Littell persistently plays with the notion that the Jews were somehow like the Germans, strengthening the argument for the basic interchangeability of victim and perpetrator. Aue himself is circumcised and has visions, which might be delusional or insightful, in which he sees Hitler draped with "a large blue-and-white striped rabbi's shawl" (p. 455). Various discussions up and down the Nazi hierarchy confront Aue with the opinion that "all our great ideas come from the Jews ... the notion of the Chosen People, the concept of the purity of blood.... They are our only real competitors, in fact" (p. 455). Aue even imagines his sister, Una, explaining the murder of the Jews as the attempt to get rid of the Germans' own Jewish characteristics, which are also the most German: "[W]e've never understood that these qualities that we attribute to the Jews, calling them baseness, spinelessness, avarice, greed, thirst for domination, and facile malice are fundamentally German qualities" (p. 874). Again and again, Littell breaks down the distance between the killers and the killed, between "them" and us, between My Lai and my home, between "We Are All German Jews"--circa 1968--and, perhaps, "We Are All Germans"--circa 2008. It is worth noting that what terrified Littell as an American kid growing up in the post-Vietnam era, as he revealed in interviews, was the possibility that he could be drafted and transformed into an American perpetrator. In the 1990s, Littell's NGO work in Bosnia, Chechnya, and Rwanda confirmed to him how quickly ordinary individuals became cruel killers.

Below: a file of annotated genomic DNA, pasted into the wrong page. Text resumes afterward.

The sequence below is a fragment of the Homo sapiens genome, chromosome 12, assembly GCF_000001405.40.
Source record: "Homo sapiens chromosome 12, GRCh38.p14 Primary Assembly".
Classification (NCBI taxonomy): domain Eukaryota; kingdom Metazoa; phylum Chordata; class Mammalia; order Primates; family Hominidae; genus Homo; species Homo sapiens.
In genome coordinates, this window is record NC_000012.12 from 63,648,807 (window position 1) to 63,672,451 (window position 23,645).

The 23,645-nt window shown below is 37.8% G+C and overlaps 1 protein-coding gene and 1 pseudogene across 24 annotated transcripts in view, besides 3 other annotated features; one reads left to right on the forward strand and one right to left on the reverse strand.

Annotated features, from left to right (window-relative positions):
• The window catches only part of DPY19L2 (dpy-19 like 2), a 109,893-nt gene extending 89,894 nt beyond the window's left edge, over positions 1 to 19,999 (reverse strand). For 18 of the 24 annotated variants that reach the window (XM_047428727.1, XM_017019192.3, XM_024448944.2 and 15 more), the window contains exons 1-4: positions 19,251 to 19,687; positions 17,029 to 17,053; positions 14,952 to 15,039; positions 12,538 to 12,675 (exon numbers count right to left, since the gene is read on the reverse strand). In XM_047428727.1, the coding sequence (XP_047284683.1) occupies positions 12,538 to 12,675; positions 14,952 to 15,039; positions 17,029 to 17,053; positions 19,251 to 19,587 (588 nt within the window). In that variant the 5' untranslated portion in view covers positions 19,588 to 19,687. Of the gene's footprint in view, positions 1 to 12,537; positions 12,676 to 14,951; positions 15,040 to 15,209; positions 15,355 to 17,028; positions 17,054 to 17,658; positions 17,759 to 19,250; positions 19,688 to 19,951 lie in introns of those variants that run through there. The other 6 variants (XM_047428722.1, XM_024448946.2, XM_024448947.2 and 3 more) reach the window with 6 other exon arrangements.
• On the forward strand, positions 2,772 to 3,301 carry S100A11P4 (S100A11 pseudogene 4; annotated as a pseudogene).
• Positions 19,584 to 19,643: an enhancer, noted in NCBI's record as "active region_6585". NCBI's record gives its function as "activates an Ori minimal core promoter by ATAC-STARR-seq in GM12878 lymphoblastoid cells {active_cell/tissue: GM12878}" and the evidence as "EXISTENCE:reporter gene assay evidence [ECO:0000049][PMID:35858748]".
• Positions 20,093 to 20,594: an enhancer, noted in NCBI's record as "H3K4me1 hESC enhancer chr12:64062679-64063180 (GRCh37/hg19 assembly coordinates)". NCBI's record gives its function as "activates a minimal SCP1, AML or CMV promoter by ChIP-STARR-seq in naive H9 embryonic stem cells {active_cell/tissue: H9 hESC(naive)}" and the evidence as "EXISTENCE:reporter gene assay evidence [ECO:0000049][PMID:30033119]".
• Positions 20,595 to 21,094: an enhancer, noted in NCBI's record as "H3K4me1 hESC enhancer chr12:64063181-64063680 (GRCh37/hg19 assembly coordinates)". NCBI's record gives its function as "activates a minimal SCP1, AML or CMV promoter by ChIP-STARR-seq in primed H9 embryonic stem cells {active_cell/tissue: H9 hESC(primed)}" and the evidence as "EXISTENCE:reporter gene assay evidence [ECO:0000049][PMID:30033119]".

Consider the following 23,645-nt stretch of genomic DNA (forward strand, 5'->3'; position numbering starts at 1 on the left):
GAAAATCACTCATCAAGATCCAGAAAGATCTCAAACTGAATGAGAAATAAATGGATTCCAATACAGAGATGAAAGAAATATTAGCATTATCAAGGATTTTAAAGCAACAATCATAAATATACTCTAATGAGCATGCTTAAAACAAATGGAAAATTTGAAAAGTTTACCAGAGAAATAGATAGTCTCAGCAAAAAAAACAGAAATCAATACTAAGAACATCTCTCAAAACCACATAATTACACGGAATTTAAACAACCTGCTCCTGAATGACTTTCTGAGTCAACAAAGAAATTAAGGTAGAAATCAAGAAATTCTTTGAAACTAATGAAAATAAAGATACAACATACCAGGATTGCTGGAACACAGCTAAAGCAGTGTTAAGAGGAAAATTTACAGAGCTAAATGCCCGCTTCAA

Littell also challenges Aue's insistence that the killers recognized the humanity of their victims. Aue himself acknowledges "the yawning gap, the absolute contradiction between the ease with which one can kill and the huge difficulty there must be in dying. For us, it was another dirty day's work; for them, the end of everything" (pp. 82-83). The "tanned skin and careless youth" (p. 92) of the Wehrmacht soldiers who loitered around the SS killing sites in "bathing suits" (p. 96) or photographed the actions to send home or trade the snapshots as souvenirs indicate the unself-conscious arrogance of German power, although by the time the Sixth Army gets to Stalingrad in winter 1942, the "bullies" are doomed to confront the "anxiety, fear, and doubt" that their unrestrained violence had until then protected them against (p. 390). Even so, Littell reiterates that violence is situational, rather than ideological. Discussions among the highly educated SS officers outline justifications for murder, the new völkisch morality, and the racial essence of political struggle in the modern world, but ideology, World War I, and the deliberate self-making of what Michael Wildt has aptly termed "the Generation of the Unbound" play a subordinate role in Littell's consideration of motive. Littell seems to favor one of Aue's hypotheses regarding the murder of the Jews. All the killing "doesn't serve any real purpose"; "it can have only one meaning: an irrevocable sacrifice, which binds us once and for all, prevents us from ever turning back.... [T]here's no way back. It's the Endsieg or death" (p. 142). Certainly once the murders had taken place, the idea that "the bridges have been burned behind us," as Goebbels and other ranking Nazis repeatedly and publicly put it in 1943, justified the continuation of murder lest the survivors avenge themselves or the killers be called to account. However, the lack of German history in this reconstruction of German crime is striking. The mocking graffito in Paris--"1918"--hints indirectly at the defensive war many German perpetrators believed they were fighting and in which they willingly mobilized themselves, but the historical connections are not explored. For Littell, history is a kind of euphemism for a much more structurally bound tragedy in which all humans can be caught.